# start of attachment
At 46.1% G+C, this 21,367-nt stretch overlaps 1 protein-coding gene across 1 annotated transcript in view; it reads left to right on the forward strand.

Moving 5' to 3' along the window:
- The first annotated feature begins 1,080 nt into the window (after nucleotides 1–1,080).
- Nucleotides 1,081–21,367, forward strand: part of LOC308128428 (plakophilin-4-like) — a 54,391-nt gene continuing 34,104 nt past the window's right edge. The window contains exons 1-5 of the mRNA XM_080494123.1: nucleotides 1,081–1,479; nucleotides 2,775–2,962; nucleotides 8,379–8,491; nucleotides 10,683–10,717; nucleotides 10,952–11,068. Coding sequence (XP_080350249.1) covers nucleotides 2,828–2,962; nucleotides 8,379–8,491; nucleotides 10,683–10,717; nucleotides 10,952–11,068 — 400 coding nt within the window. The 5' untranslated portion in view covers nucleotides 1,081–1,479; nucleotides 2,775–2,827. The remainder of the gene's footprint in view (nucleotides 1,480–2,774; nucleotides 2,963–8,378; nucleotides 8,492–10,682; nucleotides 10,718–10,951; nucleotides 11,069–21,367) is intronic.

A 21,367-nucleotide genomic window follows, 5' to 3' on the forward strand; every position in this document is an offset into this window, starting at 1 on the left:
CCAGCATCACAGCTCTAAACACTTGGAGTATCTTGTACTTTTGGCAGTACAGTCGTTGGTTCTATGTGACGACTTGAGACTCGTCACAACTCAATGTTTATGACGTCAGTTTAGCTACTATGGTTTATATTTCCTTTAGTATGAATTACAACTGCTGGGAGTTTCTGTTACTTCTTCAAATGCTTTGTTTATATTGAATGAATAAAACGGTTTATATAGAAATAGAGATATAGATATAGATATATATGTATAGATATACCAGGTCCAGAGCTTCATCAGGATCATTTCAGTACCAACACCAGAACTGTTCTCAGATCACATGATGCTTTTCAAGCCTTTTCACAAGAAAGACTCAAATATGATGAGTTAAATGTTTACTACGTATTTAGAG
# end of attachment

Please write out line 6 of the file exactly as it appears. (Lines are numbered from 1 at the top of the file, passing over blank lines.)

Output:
CCAGCATCACAGCTCTAAACACTTGGAGTATCTTGTACTTTTGGCAGTACAGTCGTTGGTTCTATGTGACGACTTGAGACTCGTCACAACTCAATGTTTATGACGTCAGTTTAGCTACTATGGTTTATATTTCCTTTAGTATGAATTACAACTGCTGGGAGTTTCTGTTACTTCTTCAAATGCTTTGTTTATATTGAATGAATAAAACGGTTTATATAGAAATAGAGATATAGATATAGATATATATGTATAGATATACCAGGTCCAGAGCTTCATCAGGATCATTTCAGTACCAACACCAGAACTGTTCTCAGATCACATGATGCTTTTCAAGCCTTTTCACAAGAAAGACTCAAATATGATGAGTTAAATGTTTACTACGTATTTAGAG